(c) Correspondence with the CBB and records relevant to monitoring compliance with CBB requirements;
                (d) Reports prepared by the licensee's internal and external auditors; and
                (e) Employee records.
                April 2016

            • Customer Records

              • GR-2.3.2

                Record-keeping requirements with respect to customer records, including customer identification and due diligence records, are contained in Module FC (Financial Crime).

                April 2016

        • GR-3 GR-3 Publication of Documents by the Licensee

          • GR-3.1 GR-3.1 General Requirements

            • GR-3.1.1

              Any written communication, including stationery, business cards or other business documentation published by the licensee, or used by its employees must include a statement that the licensee is regulated by the Central Bank of Bahrain, the type of license and the legal status.

              April 2016

        • GR-4 GR-4 General Requirements for TPAs

          • GR-4.1 GR-4.1 Compensation

            • GR-4.1.1

              A TPA's compensation may be determined:

              (a) As a percentage of the claims processed by the TPA; or
              (b) On another basis as specified in the written agreement.
              April 2016

          • GR-4.2 GR-4.2 Code of Conduct

            • GR-4.2.1

              TPAs are allowed to enter into agreement with more than one:

              (a) Insurance firm; and/or
              (b) A self-funded scheme outside of Bahrain.
              April 2016

            • GR-4.2.2

              TPAs must not charge any kind of fees to the claimants/policyholders.

              April 2016

            • GR-4.2.3

              TPAs must not market or sell insurance nor own any part of a healthcare facility or company.

              April 2016

            • GR-4.2.4

              Where a TPA owns any part of a healthcare facility or company at the time this Module is issued, it will be permitted to retain its ownership in the company.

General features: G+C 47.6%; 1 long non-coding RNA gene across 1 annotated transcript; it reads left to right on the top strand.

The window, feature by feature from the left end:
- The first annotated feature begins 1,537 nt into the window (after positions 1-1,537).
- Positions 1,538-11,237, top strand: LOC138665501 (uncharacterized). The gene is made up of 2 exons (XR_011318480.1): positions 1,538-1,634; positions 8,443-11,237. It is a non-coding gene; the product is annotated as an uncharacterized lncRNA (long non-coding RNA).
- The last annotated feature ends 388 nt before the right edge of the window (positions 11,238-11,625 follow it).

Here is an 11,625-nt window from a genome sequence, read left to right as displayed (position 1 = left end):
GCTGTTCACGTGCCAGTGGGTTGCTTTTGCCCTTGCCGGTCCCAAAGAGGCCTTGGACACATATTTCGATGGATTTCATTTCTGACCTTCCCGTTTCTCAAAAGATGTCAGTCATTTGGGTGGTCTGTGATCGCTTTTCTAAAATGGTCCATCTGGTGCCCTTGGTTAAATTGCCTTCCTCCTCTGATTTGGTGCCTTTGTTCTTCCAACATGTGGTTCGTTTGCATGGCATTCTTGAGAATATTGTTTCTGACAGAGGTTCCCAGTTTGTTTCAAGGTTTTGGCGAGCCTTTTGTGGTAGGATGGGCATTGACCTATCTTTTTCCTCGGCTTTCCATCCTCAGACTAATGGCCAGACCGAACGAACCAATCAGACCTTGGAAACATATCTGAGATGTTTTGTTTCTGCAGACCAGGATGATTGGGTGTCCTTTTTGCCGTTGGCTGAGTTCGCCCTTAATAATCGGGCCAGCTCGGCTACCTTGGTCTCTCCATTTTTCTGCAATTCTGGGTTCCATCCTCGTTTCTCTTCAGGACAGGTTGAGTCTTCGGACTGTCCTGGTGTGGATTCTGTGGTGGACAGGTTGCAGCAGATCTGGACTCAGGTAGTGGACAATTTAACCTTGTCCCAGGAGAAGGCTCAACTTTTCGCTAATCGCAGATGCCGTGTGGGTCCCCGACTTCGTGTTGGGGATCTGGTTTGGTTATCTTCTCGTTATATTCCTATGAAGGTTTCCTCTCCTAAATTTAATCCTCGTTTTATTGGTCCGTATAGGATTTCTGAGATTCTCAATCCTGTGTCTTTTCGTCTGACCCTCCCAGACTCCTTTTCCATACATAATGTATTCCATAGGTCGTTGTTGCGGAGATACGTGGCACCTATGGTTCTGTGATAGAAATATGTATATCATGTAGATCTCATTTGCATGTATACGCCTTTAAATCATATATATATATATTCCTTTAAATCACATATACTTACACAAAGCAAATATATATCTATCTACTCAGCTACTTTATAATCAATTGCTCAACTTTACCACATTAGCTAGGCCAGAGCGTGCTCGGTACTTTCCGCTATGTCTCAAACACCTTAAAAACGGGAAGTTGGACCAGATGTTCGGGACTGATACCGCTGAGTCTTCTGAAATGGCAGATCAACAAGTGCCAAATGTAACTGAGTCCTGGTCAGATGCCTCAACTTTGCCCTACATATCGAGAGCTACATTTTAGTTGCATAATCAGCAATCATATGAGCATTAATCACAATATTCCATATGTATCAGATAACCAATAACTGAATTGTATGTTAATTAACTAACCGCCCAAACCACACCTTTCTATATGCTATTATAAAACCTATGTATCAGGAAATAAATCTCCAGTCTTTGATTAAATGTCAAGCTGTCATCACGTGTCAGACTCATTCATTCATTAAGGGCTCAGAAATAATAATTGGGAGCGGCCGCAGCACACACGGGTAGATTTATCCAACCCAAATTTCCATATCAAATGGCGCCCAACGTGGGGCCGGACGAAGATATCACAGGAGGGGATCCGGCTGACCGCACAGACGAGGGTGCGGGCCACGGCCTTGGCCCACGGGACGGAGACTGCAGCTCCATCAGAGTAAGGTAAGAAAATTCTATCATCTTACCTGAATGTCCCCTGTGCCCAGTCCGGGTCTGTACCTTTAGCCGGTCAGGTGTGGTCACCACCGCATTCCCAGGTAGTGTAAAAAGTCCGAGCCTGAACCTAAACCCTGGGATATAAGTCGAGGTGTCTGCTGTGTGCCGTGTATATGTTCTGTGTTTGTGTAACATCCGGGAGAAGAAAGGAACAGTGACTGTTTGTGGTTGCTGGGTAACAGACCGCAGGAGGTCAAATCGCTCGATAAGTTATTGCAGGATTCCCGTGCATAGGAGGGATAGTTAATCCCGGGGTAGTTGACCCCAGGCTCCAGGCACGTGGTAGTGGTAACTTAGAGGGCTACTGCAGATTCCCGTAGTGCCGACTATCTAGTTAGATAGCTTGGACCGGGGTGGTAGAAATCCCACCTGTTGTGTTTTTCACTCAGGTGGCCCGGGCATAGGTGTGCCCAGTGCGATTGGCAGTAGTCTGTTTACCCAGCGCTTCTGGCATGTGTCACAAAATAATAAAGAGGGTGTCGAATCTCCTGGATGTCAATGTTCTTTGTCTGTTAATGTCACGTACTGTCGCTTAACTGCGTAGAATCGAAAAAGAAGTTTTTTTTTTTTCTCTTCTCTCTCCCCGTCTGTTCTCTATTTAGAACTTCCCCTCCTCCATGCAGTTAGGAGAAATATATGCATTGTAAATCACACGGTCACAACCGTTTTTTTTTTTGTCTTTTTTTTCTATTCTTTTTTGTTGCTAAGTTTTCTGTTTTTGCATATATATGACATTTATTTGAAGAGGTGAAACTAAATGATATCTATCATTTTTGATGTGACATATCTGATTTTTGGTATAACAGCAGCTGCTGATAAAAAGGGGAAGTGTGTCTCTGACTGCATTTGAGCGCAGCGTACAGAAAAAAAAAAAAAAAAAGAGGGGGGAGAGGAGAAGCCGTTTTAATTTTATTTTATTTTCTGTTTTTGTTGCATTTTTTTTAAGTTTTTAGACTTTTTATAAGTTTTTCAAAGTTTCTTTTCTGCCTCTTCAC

April 2016

            • GR-4.2.5

              TPAs must act in the insurance firm's and/or self-funded scheme's (limited to outside Bahrain) best interests at all times and must fulfill their needs to the best of their ability.

              April 2016

            • GR-4.2.6

              TPAs must improve the skills of their employees and increase their knowledge through continuing education and training.

              April 2016

            • GR-4.2.7

              TPAs must disclose to the existing and prospective insurance firm and/or self-funded scheme (limited to outside Bahrain) any and all information that may affect the TPA's ability to provide services and/or advice to the clients.

              April 2016

            • GR-4.2.8

              TPAs must ensure that all client funds collected and/or held by the TPA are used for the express purpose for which the funds are collected and/or held as understood by the insurance firm and/or self-funded scheme (limited to outside Bahrain).

              April 2016

            • GR-4.2.9

              TPAs must fully disclose to each insurance firm and/or self-funded scheme (limited to outside Bahrain) the terms of engagement and the services to be rendered to that client.

              April 2016

          • GR-4.3 GR-4.3 Segregation of Funds

            • GR-4.3.1

              All funds remitted to a TPA by an insurance firm and/or self-funded scheme (limited to outside Bahrain) must be held by the TPA in a separate account maintained in the name of the insurance firm and/or self-funded scheme (limited to outside Bahrain) or in a separate account maintained jointly in the names of the insurance firm and/or self-funded scheme (limited to outside Bahrain) and the TPA.

              April 2016

            • GR-4.3.2

              When funds are collected by a TPA from a healthcare provider on behalf of an insurance firm and/or self-funded scheme (limited to outside Bahrain), such funds must be promptly deposited in a separate account maintained in the name of the insurance firm and/or self-funded scheme (limited to outside Bahrain) or an account maintained jointly in the names of the insurance firm and/or self-funded scheme (limited to outside Bahrain) and the TPA, or remitted to the insurance firm and/or self-funded scheme (limited to outside Bahrain), as provided for in the agreement.

              April 2016

            • GR-4.3.3

              When an account is held jointly in the names of the insurance firm and/or self-funded scheme (limited to outside Bahrain) and the TPA, the TPA must provide the insurance firm and/or self-funded scheme (limited to outside Bahrain) on a monthly basis a record of all transactions in the joint account.

              April 2016

            • GR-4.3.4

              Funds must not be commingled with any other funds of the TPA nor other insurance firm and/or self-funded scheme (limited to outside Bahrain) of the TPA. Records of a TPA must clearly show funds received and paid out allocated per insurance firm and/or self-funded scheme (limited to outside Bahrain) and must be made available to the insurance firm and/or self-funded scheme (limited to outside Bahrain) upon request.

              April 2016

            • GR-4.3.5

              An insurance firm and/or self-funded scheme (limited to outside Bahrain) shall have the responsibility to make available to the TPA funds necessary to enable the TPA to pay claims in a timely manner, as provided in the agreement.